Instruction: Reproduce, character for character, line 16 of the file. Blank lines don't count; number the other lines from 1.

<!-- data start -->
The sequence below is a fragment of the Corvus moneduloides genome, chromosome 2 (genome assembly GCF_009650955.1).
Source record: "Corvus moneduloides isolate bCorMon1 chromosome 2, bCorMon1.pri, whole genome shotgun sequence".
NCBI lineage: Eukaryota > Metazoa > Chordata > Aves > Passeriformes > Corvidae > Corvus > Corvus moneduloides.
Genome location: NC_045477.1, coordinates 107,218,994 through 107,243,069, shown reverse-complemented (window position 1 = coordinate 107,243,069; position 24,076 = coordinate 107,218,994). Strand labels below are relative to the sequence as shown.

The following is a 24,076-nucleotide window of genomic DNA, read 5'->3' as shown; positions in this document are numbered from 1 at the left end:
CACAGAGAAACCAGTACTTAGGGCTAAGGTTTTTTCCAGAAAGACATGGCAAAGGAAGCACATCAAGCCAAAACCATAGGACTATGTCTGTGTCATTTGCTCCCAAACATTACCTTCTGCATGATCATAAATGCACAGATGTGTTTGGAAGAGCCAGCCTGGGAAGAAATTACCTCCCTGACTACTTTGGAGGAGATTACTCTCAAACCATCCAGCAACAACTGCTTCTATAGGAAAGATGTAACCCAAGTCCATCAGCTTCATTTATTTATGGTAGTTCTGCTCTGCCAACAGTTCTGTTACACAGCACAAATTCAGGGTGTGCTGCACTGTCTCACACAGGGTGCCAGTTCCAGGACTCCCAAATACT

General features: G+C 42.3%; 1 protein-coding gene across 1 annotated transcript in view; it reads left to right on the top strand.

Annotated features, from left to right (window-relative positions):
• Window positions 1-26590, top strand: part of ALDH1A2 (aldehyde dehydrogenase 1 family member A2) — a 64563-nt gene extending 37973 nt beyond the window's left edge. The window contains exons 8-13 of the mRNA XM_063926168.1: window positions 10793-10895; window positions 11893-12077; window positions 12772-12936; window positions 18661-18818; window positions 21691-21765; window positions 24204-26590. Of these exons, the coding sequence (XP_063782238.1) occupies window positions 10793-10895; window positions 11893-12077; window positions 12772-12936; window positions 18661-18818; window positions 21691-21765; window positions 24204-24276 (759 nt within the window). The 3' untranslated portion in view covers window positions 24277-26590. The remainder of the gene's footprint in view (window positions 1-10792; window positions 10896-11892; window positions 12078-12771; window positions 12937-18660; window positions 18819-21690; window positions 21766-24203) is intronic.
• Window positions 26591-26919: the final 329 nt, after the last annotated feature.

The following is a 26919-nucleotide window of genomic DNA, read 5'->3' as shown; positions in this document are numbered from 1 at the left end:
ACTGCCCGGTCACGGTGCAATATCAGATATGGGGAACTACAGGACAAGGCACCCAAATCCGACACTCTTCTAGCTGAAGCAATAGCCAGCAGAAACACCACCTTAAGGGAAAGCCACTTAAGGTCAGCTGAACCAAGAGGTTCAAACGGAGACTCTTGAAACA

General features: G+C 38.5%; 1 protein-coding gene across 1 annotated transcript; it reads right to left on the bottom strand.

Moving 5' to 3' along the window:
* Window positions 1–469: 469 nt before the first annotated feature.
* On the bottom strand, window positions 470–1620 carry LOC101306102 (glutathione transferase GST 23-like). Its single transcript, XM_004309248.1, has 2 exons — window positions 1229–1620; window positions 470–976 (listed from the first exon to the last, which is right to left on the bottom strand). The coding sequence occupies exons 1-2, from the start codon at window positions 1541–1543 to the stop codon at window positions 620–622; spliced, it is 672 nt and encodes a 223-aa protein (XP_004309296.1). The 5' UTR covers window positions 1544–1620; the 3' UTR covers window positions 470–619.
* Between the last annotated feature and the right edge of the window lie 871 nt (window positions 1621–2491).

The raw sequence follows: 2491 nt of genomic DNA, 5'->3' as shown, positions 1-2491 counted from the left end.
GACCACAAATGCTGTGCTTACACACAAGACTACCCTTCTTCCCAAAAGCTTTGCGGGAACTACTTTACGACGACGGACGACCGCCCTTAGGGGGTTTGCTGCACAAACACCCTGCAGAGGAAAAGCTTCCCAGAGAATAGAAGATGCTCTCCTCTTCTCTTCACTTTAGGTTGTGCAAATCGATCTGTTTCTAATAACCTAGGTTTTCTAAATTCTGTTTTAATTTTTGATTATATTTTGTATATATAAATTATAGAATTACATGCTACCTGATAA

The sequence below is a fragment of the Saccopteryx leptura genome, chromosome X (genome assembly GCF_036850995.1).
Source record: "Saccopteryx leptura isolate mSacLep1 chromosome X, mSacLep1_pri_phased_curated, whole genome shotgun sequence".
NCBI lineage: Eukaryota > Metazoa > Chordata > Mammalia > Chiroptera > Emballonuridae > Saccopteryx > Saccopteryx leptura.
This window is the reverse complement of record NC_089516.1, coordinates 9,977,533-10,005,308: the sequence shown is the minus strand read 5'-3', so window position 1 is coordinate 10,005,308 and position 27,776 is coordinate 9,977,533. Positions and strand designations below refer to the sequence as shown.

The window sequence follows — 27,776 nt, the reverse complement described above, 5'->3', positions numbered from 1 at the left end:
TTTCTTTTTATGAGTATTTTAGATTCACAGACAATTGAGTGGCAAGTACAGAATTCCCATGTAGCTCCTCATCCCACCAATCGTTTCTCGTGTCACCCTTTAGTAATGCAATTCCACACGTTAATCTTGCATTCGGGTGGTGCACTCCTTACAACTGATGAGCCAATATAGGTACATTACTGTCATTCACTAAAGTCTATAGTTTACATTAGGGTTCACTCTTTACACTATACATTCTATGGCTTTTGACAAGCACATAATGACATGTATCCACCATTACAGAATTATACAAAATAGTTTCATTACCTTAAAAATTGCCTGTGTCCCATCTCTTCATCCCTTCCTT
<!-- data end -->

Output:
* On the bottom strand, window positions 470–1620 carry LOC101306102 (glutathione transferase GST 23-like). Its single transcript, XM_004309248.1, has 2 exons — window positions 1229–1620; window positions 470–976 (listed from the first exon to the last, which is right to left on the bottom strand). The coding sequence occupies exons 1-2, from the start codon at window positions 1541–1543 to the stop codon at window positions 620–622; spliced, it is 672 nt and encodes a 223-aa protein (XP_004309296.1). The 5' UTR covers window positions 1544–1620; the 3' UTR covers window positions 470–619.